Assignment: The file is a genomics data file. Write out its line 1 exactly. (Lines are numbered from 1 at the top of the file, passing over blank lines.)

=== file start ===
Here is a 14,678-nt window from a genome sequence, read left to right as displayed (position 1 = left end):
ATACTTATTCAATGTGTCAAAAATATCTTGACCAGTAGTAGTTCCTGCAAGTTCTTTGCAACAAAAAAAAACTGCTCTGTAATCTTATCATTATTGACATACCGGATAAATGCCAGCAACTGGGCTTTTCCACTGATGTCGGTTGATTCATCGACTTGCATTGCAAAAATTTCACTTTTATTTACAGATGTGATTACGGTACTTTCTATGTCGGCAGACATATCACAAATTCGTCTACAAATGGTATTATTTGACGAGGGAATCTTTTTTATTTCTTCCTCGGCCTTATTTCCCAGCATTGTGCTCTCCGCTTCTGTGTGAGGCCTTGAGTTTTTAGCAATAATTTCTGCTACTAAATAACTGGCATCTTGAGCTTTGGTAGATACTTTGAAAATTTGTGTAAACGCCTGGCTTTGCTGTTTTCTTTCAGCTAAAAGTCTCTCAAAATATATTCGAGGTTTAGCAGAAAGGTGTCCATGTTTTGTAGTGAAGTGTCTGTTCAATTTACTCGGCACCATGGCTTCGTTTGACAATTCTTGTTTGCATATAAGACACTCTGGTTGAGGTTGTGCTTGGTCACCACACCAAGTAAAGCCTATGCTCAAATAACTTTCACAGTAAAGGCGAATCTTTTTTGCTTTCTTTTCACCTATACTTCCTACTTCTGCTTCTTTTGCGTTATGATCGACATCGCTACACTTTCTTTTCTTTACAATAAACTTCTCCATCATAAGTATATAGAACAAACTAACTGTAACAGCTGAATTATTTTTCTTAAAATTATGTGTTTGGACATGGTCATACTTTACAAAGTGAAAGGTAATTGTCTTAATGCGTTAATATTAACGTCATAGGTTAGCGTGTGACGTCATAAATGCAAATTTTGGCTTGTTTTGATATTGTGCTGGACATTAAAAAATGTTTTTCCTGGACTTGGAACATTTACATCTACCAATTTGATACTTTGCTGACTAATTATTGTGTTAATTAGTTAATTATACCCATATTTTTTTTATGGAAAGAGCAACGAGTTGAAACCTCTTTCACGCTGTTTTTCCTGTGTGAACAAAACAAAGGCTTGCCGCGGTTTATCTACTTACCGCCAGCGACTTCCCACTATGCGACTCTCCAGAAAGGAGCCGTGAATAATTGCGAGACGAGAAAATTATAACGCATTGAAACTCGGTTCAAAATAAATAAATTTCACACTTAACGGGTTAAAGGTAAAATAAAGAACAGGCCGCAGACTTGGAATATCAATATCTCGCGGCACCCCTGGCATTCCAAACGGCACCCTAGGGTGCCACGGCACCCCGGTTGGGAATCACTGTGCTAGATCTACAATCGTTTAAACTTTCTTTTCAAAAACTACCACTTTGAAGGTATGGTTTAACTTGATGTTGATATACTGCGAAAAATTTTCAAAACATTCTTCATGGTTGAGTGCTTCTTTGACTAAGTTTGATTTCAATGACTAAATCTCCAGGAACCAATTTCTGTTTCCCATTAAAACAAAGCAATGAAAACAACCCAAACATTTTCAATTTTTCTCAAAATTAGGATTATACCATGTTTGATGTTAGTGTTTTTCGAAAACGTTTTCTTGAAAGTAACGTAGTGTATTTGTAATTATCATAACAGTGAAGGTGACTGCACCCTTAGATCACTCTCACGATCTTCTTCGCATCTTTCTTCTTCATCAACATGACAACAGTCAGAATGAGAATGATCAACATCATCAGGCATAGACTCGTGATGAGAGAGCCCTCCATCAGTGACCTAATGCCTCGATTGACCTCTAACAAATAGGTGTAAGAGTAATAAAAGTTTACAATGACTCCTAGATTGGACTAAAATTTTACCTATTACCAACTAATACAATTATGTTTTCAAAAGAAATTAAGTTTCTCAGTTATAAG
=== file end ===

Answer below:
Here is a 14,678-nt window from a genome sequence, read left to right as displayed (position 1 = left end):